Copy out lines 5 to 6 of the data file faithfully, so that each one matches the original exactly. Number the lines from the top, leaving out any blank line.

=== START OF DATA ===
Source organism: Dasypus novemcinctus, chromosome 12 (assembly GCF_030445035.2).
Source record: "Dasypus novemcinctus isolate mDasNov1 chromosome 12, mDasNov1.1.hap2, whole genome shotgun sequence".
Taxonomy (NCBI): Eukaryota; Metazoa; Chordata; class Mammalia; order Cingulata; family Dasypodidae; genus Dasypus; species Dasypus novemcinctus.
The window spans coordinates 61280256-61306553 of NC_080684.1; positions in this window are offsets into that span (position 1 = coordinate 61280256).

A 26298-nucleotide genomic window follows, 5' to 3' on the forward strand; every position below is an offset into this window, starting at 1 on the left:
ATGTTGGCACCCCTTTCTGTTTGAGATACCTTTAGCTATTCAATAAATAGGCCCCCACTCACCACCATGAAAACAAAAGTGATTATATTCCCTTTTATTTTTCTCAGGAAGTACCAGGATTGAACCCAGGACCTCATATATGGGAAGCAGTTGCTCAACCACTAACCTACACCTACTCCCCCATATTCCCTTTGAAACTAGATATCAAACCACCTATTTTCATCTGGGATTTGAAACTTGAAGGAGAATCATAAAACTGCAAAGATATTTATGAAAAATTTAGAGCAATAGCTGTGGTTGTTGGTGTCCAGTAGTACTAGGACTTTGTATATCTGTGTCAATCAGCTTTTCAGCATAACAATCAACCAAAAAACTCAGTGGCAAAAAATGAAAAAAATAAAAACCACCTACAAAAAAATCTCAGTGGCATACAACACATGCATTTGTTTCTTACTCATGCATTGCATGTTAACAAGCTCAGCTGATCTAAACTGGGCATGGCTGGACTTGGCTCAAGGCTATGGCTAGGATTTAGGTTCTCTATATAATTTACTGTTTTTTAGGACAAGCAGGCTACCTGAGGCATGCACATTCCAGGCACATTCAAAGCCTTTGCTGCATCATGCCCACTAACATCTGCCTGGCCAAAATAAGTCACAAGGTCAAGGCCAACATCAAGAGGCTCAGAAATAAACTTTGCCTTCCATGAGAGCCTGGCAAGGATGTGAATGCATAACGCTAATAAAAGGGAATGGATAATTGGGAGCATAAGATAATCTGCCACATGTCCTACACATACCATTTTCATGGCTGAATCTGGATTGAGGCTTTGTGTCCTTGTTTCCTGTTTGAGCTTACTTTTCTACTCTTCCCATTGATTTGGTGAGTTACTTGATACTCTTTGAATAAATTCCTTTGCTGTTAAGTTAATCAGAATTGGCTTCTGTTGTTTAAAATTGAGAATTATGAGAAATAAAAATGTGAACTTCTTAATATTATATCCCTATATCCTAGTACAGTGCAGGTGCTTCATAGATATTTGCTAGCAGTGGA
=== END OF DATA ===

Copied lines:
A 26298-nucleotide genomic window follows, 5' to 3' on the forward strand; every position below is an offset into this window, starting at 1 on the left:
ATGTTGGCACCCCTTTCTGTTTGAGATACCTTTAGCTATTCAATAAATAGGCCCCCACTCACCACCATGAAAACAAAAGTGATTATATTCCCTTTTATTTTTCTCAGGAAGTACCAGGATTGAACCCAGGACCTCATATATGGGAAGCAGTTGCTCAACCACTAACCTACACCTACTCCCCCATATTCCCTTTGAAACTAGATATCAAACCACCTATTTTCATCTGGGATTTGAAACTTGAAGGAGAATCATAAAACTGCAAAGATATTTATGAAAAATTTAGAGCAATAGCTGTGGTTGTTGGTGTCCAGTAGTACTAGGACTTTGTATATCTGTGTCAATCAGCTTTTCAGCATAACAATCAACCAAAAAACTCAGTGGCAAAAAATGAAAAAAATAAAAACCACCTACAAAAAAATCTCAGTGGCATACAACACATGCATTTGTTTCTTACTCATGCATTGCATGTTAACAAGCTCAGCTGATCTAAACTGGGCATGGCTGGACTTGGCTCAAGGCTATGGCTAGGATTTAGGTTCTCTATATAATTTACTGTTTTTTAGGACAAGCAGGCTACCTGAGGCATGCACATTCCAGGCACATTCAAAGCCTTTGCTGCATCATGCCCACTAACATCTGCCTGGCCAAAATAAGTCACAAGGTCAAGGCCAACATCAAGAGGCTCAGAAATAAACTTTGCCTTCCATGAGAGCCTGGCAAGGATGTGAATGCATAACGCTAATAAAAGGGAATGGATAATTGGGAGCATAAGATAATCTGCCACATGTCCTACACATACCATTTTCATGGCTGAATCTGGATTGAGGCTTTGTGTCCTTGTTTCCTGTTTGAGCTTACTTTTCTACTCTTCCCATTGATTTGGTGAGTTACTTGATACTCTTTGAATAAATTCCTTTGCTGTTAAGTTAATCAGAATTGGCTTCTGTTGTTTAAAATTGAGAATTATGAGAAATAAAAATGTGAACTTCTTAATATTATATCCCTATATCCTAGTACAGTGCAGGTGCTTCATAGATATTTGCTAGCAGTGGA